An animal-rights group is asking the federal government to investigate the University of Wyoming’s research department in response to research misconduct by a former employee.
Stop Animal Exploitation Now (SAEN), which opposes all scientific experimentation involving animals, sent a complaint Monday to the Office of Research Integrity under the U.S. Department of Health and Human Services asking the agency to investigate the university.
SAEN is asking for a federal response within five days of the complaint and for the federal office to investigate all UW authors associated with the papers written during the misconduct.
The University of Wyoming countered, telling Cowboy State Daily in a Monday email that it complies with federal oversight and best-practice standards, and that the professor who committed the research misconduct is no longer with the college.
UW last summer investigated its own researcher, Dr. Jun Ren, who left the college around 2020.
The university found data irregularities in Ren’s papers and concluded Ren had engaged in research misconduct, according to statements by UW spokesman Chad Baldwin.
By July 2022, top UW officials had asked publishers to retract at least 33 of Ren’s papers.
Ren could not be reached for comment.
At least one of Ren's retracted papers lists Ren with a dual affiliation with a facility in China, the Fourth Military Medical University in Xi'an, according to a Monday press release by SAEN.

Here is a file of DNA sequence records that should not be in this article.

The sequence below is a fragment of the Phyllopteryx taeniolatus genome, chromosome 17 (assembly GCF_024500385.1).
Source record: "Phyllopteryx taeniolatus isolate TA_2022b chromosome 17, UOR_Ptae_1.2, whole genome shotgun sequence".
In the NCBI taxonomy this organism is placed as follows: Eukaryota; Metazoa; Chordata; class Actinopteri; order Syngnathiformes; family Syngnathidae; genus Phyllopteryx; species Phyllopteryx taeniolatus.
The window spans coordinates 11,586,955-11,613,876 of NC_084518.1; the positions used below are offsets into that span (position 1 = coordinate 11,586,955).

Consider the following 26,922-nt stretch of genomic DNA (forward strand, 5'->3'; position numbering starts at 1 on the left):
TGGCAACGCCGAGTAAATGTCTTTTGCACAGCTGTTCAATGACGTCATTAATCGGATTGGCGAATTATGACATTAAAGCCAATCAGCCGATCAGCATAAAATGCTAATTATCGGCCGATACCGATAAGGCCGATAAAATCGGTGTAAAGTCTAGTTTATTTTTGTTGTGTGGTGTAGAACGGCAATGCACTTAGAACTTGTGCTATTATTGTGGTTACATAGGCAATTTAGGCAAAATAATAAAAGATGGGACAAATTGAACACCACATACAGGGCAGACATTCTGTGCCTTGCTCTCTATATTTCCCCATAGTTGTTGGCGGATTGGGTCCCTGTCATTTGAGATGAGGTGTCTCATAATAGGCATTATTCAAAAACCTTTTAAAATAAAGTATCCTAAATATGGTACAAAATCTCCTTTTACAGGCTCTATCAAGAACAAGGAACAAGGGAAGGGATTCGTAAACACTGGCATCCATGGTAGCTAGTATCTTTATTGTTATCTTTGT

The animal-rights group is asking for the federal investigation because the botched research involved animals, said Michael Budkie, SAEN executive director and co-founder.
The complaint alleges that “many mice and sheep died” and their hearts were cut out.
“The fact that animals were dying for these projects in which the data was manipulated and/or falsified somehow makes their deaths even worse,” said Budkie.
Baldwin, however, said animal studies are generally one resource for scientific research publication groups.
“Humane euthanasia per the American Veterinary Medical Association guidelines … is generally described as part of the materials and methods in a scientific publication,” said Baldwin.
Budkie theorized that Ren manipulated data to prolong the studies and keep federal grant money flowing.
“That’s what we find very often,” said Budkie. “The real goal of most animal experimentation has much less to do with information than it does with the funding.”
Budkie said projects using animals bring less scrutiny than clinical studies. He said the public’s money should be spent on other research methods, such as 3D bio printing organoids that function like human organs.
The university said it does submit to scrutiny in research projects involving animals.
“The university's federally mandated Institutional Animal Care and Use Committee provides supervision, coordination and review of every project proposed to include the use of animals per federal regulations,” said Baldwin.
He said the committee includes scientists, non-scientists, veterinarians and members of the public who approve or alter a project’s use of vertebrate animals.
“Project proposals are scrutinized carefully by the review committee and by a veterinary staff member specialized in laboratory animal medicine to ensure that humane use guidelines are followed and that animals receive professional veterinary medical care,” said Baldwin.